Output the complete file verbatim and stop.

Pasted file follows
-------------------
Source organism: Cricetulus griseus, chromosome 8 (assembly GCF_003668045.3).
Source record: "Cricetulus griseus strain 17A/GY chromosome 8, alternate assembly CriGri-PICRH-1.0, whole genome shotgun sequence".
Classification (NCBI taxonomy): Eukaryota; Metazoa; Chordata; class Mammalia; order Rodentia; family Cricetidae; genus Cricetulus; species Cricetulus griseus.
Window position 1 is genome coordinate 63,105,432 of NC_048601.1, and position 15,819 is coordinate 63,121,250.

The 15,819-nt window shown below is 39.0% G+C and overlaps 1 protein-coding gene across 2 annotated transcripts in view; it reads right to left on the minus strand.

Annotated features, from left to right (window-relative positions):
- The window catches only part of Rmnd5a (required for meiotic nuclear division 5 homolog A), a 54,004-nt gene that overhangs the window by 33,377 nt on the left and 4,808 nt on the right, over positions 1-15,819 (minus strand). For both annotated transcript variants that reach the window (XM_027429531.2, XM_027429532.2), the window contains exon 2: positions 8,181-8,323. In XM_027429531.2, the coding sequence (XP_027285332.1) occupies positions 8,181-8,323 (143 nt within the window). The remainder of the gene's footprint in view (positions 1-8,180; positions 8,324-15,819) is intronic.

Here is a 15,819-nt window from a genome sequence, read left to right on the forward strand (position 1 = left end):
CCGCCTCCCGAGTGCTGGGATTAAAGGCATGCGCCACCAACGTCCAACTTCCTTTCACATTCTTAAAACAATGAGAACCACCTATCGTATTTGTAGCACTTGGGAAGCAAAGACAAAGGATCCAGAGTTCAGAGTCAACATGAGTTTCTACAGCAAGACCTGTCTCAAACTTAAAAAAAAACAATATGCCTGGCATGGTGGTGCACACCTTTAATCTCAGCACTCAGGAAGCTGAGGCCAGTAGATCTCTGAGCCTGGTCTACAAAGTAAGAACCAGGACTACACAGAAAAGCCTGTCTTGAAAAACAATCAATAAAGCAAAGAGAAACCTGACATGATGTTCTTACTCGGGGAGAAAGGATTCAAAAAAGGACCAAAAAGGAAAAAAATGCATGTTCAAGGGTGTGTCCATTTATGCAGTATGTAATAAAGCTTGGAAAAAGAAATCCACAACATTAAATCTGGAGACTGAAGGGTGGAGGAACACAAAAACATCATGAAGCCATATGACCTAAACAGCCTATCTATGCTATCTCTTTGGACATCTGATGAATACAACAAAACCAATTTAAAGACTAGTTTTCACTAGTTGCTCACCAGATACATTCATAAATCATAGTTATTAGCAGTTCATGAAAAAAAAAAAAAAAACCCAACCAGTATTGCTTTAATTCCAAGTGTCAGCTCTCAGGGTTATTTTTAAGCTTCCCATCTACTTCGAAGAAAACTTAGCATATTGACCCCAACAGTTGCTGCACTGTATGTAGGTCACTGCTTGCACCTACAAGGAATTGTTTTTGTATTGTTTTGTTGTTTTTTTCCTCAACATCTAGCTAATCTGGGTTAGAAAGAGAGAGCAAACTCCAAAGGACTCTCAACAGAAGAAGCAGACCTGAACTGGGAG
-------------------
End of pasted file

Source organism: Cricetulus griseus, chromosome 8 (assembly GCF_003668045.3).
Source record: "Cricetulus griseus strain 17A/GY chromosome 8, alternate assembly CriGri-PICRH-1.0, whole genome shotgun sequence".
Classification (NCBI taxonomy): Eukaryota; Metazoa; Chordata; class Mammalia; order Rodentia; family Cricetidae; genus Cricetulus; species Cricetulus griseus.
Window position 1 is genome coordinate 63,105,432 of NC_048601.1, and position 15,819 is coordinate 63,121,250.

The 15,819-nt window shown below is 39.0% G+C and overlaps 1 protein-coding gene across 2 annotated transcripts in view; it reads right to left on the minus strand.

Annotated features, from left to right (window-relative positions):
- The window catches only part of Rmnd5a (required for meiotic nuclear division 5 homolog A), a 54,004-nt gene that overhangs the window by 33,377 nt on the left and 4,808 nt on the right, over positions 1-15,819 (minus strand). For both annotated transcript variants that reach the window (XM_027429531.2, XM_027429532.2), the window contains exon 2: positions 8,181-8,323. In XM_027429531.2, the coding sequence (XP_027285332.1) occupies positions 8,181-8,323 (143 nt within the window). The remainder of the gene's footprint in view (positions 1-8,180; positions 8,324-15,819) is intronic.

Here is a 15,819-nt window from a genome sequence, read left to right on the forward strand (position 1 = left end):
CCGCCTCCCGAGTGCTGGGATTAAAGGCATGCGCCACCAACGTCCAACTTCCTTTCACATTCTTAAAACAATGAGAACCACCTATCGTATTTGTAGCACTTGGGAAGCAAAGACAAAGGATCCAGAGTTCAGAGTCAACATGAGTTTCTACAGCAAGACCTGTCTCAAACTTAAAAAAAAACAATATGCCTGGCATGGTGGTGCACACCTTTAATCTCAGCACTCAGGAAGCTGAGGCCAGTAGATCTCTGAGCCTGGTCTACAAAGTAAGAACCAGGACTACACAGAAAAGCCTGTCTTGAAAAACAATCAATAAAGCAAAGAGAAACCTGACATGATGTTCTTACTCGGGGAGAAAGGATTCAAAAAAGGACCAAAAAGGAAAAAAATGCATGTTCAAGGGTGTGTCCATTTATGCAGTATGTAATAAAGCTTGGAAAAAGAAATCCACAACATTAAATCTGGAGACTGAAGGGTGGAGGAACACAAAAACATCATGAAGCCATATGACCTAAACAGCCTATCTATGCTATCTCTTTGGACATCTGATGAATACAACAAAACCAATTTAAAGACTAGTTTTCACTAGTTGCTCACCAGATACATTCATAAATCATAGTTATTAGCAGTTCATGAAAAAAAAAAAAAAAACCCAACCAGTATTGCTTTAATTCCAAGTGTCAGCTCTCAGGGTTATTTTTAAGCTTCCCATCTACTTCGAAGAAAACTTAGCATATTGACCCCAACAGTTGCTGCACTGTATGTAGGTCACTGCTTGCACCTACAAGGAATTGTTTTTGTATTGTTTTGTTGTTTTTTTCCTCAACATCTAGCTAATCTGGGTTAGAAAGAGAGAGCAAACTCCAAAGGACTCTCAACAGAAGAAGCAGACCTGAACTGGGAG